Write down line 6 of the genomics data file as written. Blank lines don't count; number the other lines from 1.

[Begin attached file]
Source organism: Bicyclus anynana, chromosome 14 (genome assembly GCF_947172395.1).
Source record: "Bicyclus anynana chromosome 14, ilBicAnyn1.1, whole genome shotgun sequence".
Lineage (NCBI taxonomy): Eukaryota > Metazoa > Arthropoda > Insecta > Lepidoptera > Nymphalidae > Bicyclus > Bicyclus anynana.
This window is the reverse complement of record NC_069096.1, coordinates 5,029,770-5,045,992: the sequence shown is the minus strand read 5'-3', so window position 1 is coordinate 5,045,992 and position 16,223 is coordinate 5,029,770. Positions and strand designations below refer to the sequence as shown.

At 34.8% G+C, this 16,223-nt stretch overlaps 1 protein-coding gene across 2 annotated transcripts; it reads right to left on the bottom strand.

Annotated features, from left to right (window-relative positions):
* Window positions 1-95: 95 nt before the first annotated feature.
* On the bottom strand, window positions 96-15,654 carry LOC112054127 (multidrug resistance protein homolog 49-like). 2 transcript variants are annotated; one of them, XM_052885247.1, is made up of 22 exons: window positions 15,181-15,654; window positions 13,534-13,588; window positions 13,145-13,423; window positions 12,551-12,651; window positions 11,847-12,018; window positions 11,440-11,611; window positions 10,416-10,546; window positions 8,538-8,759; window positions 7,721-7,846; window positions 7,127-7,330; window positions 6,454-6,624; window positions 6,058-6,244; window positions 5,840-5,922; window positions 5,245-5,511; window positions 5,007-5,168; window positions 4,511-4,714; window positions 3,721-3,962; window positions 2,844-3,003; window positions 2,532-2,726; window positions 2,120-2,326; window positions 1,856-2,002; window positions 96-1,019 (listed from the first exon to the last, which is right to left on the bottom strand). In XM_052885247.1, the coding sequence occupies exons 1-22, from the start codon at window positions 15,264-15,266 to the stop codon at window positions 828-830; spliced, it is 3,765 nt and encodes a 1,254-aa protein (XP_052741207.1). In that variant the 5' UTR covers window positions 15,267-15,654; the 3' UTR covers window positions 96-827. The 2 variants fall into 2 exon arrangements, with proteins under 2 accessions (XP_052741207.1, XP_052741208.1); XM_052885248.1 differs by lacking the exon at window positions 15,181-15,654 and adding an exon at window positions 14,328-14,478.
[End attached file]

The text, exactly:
Annotated features, from left to right (window-relative positions):